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City Fights Service It Needs

Updated: Thursday, June 5 2014, 10:39 AM CDT
No one wants drunk drivers on the road.  So we wanted to know -- why is the city of Austin ticketing drivers that help prevent just that problem?  Uber is a transportation network or "ride share company."  it launched in Austin Wednesday connecting passengers with drivers of vehicles for hire.

It launched without the city's approval.

In late April Police Chief Art Acevedo acknowledged Austin's DWI problem in a fiery press conference.  "Enough is enough" he charged.  He called for a plan saying "for the last 7 years I've been saying there are not enough taxis in this city."

City officials agree.

The city of Austin badly needs these types of companies" Mayor Pro Tem Sheryl Cole said.  She's referring to companies like Lyft and Uber which both began operating in the last week.   However the city was quick to respond ticketing drivers and impounding vehicles.  So what's the problem?

"We want to make sure people are safe" Cole explained.  The city passed an ordinance to study the services with a pilot program.  It would look at background checks of drivers and proof of proper insurance to name a couple.  Before that pilot study was done however, Uber and Lyft launched anyway.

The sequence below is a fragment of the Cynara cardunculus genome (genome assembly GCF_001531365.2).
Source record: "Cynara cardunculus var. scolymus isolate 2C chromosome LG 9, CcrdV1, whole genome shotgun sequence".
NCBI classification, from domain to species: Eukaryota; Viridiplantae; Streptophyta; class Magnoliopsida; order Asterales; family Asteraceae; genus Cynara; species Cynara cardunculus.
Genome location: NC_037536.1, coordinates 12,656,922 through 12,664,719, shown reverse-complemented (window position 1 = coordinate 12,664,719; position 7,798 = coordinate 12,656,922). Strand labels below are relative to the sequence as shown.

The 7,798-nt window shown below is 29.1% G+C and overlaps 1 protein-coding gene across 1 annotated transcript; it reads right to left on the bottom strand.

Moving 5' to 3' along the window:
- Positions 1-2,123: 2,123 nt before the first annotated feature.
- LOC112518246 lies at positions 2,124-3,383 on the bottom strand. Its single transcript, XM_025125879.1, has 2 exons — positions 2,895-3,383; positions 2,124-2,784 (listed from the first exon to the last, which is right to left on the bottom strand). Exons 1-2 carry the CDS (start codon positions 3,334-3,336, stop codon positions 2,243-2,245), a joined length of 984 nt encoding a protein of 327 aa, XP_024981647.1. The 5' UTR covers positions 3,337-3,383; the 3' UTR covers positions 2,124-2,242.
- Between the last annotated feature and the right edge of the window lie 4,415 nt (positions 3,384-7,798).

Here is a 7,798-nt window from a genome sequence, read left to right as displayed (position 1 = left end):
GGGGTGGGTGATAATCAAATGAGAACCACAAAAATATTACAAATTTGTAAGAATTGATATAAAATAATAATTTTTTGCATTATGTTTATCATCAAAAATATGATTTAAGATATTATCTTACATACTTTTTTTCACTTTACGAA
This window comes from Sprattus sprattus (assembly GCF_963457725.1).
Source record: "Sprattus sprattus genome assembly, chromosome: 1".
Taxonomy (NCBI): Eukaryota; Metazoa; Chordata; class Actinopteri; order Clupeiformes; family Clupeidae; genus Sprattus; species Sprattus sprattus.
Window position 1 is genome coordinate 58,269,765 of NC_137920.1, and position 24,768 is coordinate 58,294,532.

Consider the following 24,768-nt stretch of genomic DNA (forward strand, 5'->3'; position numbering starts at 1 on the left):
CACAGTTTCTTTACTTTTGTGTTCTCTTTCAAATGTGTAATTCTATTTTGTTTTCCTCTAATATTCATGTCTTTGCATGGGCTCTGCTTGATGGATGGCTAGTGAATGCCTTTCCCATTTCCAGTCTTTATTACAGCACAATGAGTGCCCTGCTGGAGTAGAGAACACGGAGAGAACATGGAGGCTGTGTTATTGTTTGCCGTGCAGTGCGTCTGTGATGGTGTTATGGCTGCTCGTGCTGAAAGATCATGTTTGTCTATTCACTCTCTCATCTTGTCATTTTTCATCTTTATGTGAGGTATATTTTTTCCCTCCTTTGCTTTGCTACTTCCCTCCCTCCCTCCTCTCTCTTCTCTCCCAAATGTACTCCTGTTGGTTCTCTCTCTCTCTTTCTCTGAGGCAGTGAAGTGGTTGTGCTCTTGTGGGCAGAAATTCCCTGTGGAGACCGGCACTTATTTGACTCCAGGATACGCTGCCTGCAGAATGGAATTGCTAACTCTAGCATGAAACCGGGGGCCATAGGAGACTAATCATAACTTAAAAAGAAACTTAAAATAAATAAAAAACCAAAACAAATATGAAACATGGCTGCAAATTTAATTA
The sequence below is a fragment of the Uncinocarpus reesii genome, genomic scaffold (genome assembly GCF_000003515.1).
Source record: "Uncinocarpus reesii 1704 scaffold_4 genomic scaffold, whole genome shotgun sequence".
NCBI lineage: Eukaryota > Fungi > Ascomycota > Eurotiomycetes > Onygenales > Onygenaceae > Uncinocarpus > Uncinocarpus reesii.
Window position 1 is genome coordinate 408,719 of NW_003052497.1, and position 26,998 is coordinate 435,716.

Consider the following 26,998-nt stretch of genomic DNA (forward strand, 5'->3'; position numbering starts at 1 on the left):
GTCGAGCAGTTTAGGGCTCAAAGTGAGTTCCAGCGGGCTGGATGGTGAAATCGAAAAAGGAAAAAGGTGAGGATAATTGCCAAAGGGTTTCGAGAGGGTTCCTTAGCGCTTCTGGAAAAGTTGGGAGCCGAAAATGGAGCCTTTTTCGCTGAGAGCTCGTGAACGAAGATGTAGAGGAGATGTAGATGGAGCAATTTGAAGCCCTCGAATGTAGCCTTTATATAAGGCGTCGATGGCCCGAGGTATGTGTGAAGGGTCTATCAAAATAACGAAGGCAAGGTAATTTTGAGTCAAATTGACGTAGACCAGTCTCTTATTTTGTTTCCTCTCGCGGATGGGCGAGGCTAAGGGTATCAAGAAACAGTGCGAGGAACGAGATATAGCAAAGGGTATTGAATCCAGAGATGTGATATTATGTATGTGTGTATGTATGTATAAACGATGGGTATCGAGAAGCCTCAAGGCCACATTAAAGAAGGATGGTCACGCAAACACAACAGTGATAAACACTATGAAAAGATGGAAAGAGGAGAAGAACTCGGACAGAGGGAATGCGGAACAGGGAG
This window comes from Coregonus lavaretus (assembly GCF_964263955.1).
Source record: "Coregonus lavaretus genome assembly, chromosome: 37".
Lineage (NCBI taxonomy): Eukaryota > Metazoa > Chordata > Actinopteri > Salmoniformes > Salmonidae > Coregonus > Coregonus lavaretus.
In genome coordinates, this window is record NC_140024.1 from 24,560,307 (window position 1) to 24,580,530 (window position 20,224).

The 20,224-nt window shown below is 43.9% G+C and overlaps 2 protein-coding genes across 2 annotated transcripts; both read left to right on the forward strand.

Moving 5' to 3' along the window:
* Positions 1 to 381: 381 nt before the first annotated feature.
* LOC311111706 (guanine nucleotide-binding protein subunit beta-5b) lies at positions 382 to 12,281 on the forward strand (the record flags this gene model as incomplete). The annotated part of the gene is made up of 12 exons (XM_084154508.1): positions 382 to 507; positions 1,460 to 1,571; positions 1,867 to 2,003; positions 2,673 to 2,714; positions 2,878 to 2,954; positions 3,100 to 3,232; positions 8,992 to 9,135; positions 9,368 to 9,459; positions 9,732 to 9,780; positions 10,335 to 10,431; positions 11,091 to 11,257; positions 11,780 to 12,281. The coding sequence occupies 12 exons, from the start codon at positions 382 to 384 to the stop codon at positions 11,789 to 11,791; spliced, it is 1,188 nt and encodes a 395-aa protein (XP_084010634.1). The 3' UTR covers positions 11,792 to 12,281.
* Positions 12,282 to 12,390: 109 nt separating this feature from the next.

Cole's concerns are echoed by other councilmembers. Chris riley told us in a statement "it's important to get an appropriate set of regulations in place before we introduce TNC's into our transportation network."

Councilmember Kathie Tovo was disappointed in the early launch.  She told us over the phone had she known they were going to this, she wouldn't have supported the pilot program resolution.

Still mayor pro tem Cole is optimistic the services will get the city's approval.  "I don't think it will be in short order but I don't think it will be a long time" she said.

Until then those drivers may collect more than a fare, they may get a fine.  Chief Acevedo was unavailable to talk to us on camera but he also said while we do need other options we need legal ones.  Uber and Lyft have no plans to stop their services.

By Melanie Lofton
City Fights Service It Needs

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